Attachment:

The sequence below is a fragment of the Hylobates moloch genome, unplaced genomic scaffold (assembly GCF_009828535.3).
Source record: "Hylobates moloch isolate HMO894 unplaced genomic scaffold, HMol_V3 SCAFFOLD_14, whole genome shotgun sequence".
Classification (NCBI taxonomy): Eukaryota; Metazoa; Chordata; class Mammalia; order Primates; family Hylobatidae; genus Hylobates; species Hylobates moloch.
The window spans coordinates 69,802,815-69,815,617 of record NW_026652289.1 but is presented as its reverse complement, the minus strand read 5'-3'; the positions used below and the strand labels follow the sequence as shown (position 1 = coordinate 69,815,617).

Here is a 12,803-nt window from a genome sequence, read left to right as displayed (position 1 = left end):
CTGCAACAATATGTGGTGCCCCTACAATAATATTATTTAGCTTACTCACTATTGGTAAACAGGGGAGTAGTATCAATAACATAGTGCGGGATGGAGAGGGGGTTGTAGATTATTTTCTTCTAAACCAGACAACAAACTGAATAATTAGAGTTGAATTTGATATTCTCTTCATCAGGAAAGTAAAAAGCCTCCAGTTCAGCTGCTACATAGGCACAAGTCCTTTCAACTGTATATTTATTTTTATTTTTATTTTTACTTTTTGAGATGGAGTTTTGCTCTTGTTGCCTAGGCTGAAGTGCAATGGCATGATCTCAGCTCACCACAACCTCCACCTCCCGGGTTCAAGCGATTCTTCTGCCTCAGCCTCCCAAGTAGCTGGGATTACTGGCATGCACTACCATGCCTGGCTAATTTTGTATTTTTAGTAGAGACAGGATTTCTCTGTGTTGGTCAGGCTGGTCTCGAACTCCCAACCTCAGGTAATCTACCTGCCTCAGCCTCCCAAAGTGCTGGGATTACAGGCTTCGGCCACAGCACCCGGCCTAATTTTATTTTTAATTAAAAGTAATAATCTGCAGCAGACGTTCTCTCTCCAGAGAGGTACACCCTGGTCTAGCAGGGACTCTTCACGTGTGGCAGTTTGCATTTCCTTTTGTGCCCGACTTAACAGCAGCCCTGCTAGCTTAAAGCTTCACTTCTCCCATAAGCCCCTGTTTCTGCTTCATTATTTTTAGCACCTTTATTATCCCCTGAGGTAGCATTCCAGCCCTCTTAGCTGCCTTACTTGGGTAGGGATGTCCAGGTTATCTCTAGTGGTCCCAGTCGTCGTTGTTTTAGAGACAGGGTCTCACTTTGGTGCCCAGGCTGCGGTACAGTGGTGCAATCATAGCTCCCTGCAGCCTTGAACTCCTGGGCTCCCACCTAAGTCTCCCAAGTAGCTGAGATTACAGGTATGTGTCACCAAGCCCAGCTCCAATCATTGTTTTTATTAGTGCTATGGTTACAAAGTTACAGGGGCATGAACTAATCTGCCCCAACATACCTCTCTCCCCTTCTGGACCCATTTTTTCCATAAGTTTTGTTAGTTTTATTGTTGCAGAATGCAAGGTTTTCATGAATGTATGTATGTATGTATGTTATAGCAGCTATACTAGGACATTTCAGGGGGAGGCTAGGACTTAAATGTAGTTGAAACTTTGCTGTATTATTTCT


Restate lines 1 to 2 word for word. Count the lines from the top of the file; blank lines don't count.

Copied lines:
The sequence below is a fragment of the Hylobates moloch genome, unplaced genomic scaffold (assembly GCF_009828535.3).
Source record: "Hylobates moloch isolate HMO894 unplaced genomic scaffold, HMol_V3 SCAFFOLD_14, whole genome shotgun sequence".